Lorie: Most interesting book signing story-in a bookstore or other venue?

Mariliyn: If I go to a bookstore, I like to give a talk of some sort about writing, or my latest book. I’ve done many book launches at odd places, coffee shops, recreation center, an Inn, antique store.

Lorie: Future writing goals?

Mariliyn:It’s always to finish the next book.

Lorie: Writing heroes?

Mariliyn:Back when I first moved to the Central Valley, I joined a critique group. One of the members was Willma Gore. She mentored me and taught me so much about writing and publishing. She’s now in her 80s and getting ready to come back to California to do a presentations about her latest book.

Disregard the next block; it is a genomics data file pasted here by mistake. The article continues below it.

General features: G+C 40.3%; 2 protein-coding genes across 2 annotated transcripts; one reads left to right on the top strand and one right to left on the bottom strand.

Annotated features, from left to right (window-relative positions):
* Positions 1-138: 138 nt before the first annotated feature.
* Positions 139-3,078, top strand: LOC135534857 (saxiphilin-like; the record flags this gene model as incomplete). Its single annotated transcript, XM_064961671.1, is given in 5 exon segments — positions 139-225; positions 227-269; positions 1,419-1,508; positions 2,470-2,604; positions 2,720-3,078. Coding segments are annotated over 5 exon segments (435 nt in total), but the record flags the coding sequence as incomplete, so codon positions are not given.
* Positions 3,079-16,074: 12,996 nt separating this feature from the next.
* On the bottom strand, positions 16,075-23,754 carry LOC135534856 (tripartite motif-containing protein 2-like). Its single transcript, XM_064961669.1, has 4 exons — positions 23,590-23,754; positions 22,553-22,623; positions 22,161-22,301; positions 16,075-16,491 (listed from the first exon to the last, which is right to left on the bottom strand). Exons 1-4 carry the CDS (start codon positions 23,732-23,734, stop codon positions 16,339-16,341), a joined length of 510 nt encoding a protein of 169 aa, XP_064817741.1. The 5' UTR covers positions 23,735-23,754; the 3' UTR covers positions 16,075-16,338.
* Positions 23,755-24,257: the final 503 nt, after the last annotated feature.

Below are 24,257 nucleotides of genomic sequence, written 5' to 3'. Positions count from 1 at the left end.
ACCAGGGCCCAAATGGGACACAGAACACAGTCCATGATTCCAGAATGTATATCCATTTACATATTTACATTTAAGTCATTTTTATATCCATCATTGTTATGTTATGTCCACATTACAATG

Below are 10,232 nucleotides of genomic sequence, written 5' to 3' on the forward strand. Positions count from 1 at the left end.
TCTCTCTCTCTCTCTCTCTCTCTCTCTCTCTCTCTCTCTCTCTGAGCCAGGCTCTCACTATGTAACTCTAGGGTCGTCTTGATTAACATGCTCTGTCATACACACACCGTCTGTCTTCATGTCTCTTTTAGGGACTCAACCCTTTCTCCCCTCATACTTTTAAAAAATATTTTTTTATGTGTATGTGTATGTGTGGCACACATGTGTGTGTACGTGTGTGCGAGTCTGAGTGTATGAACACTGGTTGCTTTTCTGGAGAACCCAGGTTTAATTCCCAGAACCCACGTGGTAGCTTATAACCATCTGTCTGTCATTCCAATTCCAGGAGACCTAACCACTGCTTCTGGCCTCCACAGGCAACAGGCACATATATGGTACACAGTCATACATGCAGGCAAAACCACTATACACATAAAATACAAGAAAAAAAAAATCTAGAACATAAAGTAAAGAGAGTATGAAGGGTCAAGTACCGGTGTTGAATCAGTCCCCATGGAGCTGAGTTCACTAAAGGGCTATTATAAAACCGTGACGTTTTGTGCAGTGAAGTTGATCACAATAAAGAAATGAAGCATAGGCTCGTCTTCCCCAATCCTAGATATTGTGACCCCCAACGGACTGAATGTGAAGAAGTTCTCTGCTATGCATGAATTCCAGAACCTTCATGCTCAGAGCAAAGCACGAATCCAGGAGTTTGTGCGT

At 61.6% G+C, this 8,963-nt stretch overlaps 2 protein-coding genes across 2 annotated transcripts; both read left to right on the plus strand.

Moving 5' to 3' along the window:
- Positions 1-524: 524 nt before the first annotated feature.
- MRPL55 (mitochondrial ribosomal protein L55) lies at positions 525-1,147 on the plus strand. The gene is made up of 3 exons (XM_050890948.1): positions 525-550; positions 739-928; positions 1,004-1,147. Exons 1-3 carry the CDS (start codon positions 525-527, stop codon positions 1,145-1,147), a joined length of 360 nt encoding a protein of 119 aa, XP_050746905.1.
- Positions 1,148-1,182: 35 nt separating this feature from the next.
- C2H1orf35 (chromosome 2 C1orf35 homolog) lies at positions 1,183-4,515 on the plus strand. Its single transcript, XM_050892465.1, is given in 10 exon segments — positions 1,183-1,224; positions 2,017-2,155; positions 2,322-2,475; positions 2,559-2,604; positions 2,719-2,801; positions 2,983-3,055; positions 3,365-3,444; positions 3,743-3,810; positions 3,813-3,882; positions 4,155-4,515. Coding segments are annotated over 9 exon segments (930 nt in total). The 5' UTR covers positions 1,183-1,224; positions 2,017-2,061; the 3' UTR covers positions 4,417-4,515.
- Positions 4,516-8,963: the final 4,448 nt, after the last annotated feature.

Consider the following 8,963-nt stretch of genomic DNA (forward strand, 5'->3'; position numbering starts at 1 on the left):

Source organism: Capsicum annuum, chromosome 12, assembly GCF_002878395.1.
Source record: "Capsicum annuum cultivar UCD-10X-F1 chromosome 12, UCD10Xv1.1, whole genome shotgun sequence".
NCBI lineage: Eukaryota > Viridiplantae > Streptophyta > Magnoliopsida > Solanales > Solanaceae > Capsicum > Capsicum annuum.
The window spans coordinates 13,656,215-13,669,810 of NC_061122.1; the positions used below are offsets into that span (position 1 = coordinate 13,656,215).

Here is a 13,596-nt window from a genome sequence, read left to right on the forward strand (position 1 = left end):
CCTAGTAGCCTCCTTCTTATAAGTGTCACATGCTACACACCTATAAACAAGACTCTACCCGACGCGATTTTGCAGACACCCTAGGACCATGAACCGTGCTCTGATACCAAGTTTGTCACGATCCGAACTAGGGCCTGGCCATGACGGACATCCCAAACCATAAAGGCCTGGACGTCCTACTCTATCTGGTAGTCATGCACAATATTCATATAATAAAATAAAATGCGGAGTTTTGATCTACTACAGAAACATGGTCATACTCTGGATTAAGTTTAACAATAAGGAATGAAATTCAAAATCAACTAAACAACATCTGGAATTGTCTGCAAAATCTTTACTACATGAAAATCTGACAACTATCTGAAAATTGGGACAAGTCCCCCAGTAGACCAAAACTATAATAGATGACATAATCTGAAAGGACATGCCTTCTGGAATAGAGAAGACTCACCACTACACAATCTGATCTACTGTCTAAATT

Lorie: Person you would most like to meet dead or alive?

Mariliyn:First person who came to mind is Jesus Christ.

Lorie: Cool answer. What do you read?

Mariliyn:Mysteries and the Bible.

Lorie: Favorite TV or movies?

Mariliyn:I love movies that are mysteries, and I sometimes like movies the critics pan. I loved The Tourist, it reminded me of the old Alfred Hitchcock movies. The critics made fun of it.

Lorie: I loved The Tourist! Reviewed it here on KRL. Family?
Mariliyn:Huge, husband, 5 adult children (one deceased), 18 grandchildren, 12 great grands.

Lorie: Big family. Any advice for aspiring or beginning writers?

Mariliyn: Read the kind of books you want to write. Learn the rules then you can break them. Got to writing conferences, read books on writing, and join a critique group. Write, write, write, and never give up.